Powerful States in the international system normally exercise dominance through the world of ideas and laws and not through the use of force. But from time to time force is used both to manifest their overwhelming military superiority and to quell the possibility of any challenge being mounted to the prevailing vision of world order. On such occasions, dominant States do not appear to be constrained by international law norms, be it with regard to the use of force or the minimum respect for international humanitarian laws. On the other hand, from time to time human rights discourse has been used to legitimate intrusive intervention into the internal and external affairs of States. The illegitimate use of force and the hypocrisy and selectivity of Northern States in the implementation of human rights and humanitarian laws therefore needs to be exposed.

However, through all this, we need to guard against the trap of legal nihilism through indulging in a general and complete condemnation of contemporary international law. Certainly, only a comprehensive and sustained critique of present-day international law can dispel the illusion that it is an instrument for establishing a just world order. But it needs to be recognized that contemporary international law also offers a protective shield, however fragile, to the third world States in the international system. What is called for is the transformation of its content. Therefore, a critique that is not followed by construction amounts to an empty gesture. Imaginative solutions are called for in the world of national and international laws and institutions if the lives of the poor and marginal groups are to be improved. A global network of progressive international and national lawyers can perform this task effectively.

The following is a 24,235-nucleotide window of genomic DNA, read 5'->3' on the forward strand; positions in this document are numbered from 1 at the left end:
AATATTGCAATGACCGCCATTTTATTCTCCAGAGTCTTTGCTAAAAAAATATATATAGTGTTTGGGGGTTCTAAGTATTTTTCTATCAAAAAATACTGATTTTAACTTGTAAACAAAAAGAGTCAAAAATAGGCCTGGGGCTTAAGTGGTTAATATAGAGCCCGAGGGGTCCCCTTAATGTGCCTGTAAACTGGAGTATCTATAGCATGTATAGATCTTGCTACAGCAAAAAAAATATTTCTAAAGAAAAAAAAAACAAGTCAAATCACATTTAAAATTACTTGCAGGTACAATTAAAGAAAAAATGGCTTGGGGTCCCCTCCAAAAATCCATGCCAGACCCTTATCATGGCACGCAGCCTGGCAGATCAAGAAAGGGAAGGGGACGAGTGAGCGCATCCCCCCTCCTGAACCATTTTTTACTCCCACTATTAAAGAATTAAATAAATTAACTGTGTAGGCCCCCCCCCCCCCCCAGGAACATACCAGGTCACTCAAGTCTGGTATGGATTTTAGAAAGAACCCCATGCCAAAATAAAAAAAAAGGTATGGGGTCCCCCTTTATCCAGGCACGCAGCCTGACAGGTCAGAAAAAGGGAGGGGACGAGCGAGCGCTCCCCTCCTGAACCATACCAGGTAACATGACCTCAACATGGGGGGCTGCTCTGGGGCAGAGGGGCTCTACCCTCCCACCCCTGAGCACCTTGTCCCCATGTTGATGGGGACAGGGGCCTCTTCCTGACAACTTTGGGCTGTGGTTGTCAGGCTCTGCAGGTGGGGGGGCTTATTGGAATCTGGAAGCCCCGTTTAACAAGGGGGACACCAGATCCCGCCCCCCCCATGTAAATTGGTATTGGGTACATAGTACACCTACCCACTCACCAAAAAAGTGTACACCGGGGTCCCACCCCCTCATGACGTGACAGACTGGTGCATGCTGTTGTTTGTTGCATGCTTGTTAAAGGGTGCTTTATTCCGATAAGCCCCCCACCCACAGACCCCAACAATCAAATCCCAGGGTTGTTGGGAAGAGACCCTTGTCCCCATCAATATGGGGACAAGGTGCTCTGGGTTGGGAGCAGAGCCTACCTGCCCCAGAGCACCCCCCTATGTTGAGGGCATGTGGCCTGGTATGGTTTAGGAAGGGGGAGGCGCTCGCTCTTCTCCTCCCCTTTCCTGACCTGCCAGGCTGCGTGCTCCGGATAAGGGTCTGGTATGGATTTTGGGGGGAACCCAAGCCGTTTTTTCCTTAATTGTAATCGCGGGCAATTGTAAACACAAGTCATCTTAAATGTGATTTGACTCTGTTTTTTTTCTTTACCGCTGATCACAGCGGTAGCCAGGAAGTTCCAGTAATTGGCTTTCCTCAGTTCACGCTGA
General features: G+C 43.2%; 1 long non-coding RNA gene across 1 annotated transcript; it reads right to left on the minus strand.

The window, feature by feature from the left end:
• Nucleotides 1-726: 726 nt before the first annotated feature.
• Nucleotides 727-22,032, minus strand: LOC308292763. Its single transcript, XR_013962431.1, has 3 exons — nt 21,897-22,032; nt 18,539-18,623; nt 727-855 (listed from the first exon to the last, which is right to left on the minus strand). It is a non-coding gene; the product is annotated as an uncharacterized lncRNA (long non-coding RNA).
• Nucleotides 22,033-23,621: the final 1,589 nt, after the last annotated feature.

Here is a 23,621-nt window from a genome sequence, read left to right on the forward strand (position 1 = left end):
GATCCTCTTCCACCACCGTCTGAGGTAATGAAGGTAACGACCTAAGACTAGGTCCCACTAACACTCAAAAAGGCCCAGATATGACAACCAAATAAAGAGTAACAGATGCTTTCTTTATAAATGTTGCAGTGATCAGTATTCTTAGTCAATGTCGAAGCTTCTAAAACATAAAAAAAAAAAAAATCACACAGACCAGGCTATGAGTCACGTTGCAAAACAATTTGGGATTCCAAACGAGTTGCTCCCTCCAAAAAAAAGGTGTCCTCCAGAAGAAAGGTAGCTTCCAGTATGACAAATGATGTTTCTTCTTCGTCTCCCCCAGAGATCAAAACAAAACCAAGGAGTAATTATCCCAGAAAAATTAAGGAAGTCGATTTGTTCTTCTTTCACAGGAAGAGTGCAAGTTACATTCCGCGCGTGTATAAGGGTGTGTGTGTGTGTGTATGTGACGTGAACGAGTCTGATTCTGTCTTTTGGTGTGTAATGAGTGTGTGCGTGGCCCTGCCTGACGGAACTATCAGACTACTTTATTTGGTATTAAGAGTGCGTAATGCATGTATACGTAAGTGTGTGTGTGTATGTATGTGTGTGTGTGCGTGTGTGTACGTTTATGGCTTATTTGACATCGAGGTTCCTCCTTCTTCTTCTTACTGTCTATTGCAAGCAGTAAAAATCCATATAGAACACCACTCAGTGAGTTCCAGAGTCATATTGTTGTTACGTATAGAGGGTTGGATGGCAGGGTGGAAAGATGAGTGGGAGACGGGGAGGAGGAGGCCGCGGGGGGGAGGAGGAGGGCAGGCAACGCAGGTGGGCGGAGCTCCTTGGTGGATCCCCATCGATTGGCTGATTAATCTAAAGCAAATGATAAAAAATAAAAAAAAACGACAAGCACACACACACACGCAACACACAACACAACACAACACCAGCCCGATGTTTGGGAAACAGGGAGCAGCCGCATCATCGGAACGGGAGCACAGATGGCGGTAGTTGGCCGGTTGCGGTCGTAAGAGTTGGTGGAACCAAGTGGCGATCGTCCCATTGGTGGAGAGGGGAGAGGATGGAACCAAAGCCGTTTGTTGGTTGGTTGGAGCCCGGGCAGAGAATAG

At a Glance:
Mulitversity Related

Recapturing Worlds:
The Original Multiversity

Penang 2002: The First Conference on the Deconstruction
of Knowledge

Dissenting Knowledges Pamphlet Series (ed. Vinay Lal)

Radical Essentials Pamphlet Series (ed. Yusef Progler)

Penang 2004: The Second Conference on Redesigning Social Science Curricula

Special issue of Humanscape on Multiversity (April 2005)

Special issue of Third World Resurgence (2005) on Multiversity

The Dissenter's Library
Essays, Articles, Papers
Kamirithu: The Newsletter of Multiversity
Readers in the Disciplines